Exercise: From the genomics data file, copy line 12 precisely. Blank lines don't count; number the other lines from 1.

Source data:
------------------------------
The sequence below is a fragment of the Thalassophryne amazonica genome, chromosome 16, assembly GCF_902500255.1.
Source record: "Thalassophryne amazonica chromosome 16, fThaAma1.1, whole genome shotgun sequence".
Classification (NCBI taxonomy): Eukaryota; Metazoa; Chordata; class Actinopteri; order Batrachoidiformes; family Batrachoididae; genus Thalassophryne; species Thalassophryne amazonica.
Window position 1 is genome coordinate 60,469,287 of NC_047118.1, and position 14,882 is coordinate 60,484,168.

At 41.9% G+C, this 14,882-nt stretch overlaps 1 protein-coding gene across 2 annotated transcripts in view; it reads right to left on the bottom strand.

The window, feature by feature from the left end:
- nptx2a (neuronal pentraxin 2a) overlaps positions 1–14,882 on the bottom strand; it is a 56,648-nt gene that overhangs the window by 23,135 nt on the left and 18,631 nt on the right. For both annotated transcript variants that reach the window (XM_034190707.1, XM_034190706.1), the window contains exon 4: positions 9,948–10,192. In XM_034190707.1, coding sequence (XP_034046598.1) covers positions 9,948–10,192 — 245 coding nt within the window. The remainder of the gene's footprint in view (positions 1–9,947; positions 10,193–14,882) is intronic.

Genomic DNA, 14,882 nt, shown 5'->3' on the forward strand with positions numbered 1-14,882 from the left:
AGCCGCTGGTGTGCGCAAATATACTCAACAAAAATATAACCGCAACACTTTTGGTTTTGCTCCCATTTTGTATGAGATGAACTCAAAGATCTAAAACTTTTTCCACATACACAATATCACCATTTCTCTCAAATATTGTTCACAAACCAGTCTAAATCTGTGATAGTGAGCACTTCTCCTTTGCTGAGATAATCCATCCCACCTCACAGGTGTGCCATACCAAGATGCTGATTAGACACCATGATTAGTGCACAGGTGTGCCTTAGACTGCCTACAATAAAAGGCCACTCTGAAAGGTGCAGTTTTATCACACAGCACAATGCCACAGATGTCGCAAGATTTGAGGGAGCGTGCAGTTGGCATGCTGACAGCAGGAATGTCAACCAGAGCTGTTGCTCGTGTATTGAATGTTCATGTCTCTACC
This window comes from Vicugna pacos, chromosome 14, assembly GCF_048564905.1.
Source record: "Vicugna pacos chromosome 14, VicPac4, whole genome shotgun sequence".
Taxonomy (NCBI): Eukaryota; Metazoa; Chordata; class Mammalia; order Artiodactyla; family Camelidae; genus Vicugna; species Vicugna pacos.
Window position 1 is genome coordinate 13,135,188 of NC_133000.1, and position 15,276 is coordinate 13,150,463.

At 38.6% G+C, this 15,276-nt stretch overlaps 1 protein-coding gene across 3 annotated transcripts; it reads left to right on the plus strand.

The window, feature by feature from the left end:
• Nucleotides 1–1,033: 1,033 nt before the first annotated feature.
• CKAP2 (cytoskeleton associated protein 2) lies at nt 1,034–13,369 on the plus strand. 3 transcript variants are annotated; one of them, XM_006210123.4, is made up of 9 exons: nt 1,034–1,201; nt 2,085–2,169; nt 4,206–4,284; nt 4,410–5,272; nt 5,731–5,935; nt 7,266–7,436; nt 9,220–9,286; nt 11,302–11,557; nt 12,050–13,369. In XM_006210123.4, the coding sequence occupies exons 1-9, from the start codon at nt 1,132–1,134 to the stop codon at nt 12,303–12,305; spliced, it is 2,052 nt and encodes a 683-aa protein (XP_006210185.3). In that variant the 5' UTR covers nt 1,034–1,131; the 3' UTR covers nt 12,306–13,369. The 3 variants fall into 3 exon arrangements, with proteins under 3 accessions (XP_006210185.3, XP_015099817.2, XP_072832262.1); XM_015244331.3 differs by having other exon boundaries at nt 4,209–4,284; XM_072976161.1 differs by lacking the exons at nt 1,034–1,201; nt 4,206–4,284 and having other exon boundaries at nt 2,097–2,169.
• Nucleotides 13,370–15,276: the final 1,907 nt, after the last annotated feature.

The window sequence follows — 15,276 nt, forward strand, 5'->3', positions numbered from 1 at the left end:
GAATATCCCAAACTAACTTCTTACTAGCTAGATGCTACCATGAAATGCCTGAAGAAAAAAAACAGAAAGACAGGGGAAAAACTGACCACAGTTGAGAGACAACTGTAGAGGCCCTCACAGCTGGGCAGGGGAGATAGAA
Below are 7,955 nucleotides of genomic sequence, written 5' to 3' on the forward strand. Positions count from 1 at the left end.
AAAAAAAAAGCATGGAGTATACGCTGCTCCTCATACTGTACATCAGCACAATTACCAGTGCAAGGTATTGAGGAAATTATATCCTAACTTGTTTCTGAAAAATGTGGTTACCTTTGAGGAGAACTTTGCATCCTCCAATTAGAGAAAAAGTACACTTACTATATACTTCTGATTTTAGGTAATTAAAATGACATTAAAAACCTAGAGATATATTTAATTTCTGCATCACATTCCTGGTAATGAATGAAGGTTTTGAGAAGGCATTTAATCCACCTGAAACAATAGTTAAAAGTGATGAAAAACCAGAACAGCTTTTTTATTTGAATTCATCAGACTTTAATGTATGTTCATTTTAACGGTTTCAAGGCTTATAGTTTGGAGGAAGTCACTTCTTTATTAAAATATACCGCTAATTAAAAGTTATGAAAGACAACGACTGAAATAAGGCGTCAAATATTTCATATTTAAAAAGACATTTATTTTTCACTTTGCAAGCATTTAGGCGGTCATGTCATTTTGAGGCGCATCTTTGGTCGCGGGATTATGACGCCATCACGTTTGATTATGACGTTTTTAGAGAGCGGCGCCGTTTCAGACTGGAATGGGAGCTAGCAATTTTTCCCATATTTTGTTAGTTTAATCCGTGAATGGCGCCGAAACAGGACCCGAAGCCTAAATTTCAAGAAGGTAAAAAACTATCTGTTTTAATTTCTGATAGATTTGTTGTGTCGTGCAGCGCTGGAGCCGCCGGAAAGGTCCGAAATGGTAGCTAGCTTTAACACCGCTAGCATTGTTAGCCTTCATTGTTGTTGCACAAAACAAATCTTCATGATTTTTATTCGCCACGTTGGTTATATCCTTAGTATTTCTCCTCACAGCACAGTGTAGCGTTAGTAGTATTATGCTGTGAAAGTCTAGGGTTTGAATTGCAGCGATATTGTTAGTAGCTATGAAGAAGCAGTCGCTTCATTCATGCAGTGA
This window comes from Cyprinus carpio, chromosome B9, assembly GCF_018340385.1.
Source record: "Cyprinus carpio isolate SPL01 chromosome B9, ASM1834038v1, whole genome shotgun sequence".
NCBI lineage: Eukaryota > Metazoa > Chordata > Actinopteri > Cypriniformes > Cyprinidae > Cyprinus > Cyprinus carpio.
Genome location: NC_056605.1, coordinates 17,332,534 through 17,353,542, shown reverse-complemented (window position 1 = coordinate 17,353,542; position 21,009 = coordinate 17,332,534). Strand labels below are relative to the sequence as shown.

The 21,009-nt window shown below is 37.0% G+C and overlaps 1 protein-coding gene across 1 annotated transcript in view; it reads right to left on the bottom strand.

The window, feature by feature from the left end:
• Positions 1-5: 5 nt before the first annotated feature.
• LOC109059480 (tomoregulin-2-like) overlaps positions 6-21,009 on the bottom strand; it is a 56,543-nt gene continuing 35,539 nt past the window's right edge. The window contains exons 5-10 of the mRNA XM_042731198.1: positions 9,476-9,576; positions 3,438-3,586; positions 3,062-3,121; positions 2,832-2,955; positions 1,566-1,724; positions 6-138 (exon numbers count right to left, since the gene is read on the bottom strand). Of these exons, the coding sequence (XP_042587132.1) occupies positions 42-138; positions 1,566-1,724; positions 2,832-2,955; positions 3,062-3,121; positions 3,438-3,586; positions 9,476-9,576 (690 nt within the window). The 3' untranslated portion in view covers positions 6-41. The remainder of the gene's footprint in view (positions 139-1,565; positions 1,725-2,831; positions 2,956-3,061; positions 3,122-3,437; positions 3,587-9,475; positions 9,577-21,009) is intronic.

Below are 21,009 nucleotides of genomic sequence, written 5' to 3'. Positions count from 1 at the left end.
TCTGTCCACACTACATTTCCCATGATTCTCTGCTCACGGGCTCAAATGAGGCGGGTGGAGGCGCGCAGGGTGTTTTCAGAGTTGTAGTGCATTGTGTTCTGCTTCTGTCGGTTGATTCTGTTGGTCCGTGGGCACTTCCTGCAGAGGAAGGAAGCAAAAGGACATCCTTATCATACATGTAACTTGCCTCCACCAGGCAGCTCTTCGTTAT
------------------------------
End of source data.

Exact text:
Taxonomy (NCBI): Eukaryota; Metazoa; Chordata; class Mammalia; order Artiodactyla; family Camelidae; genus Vicugna; species Vicugna pacos.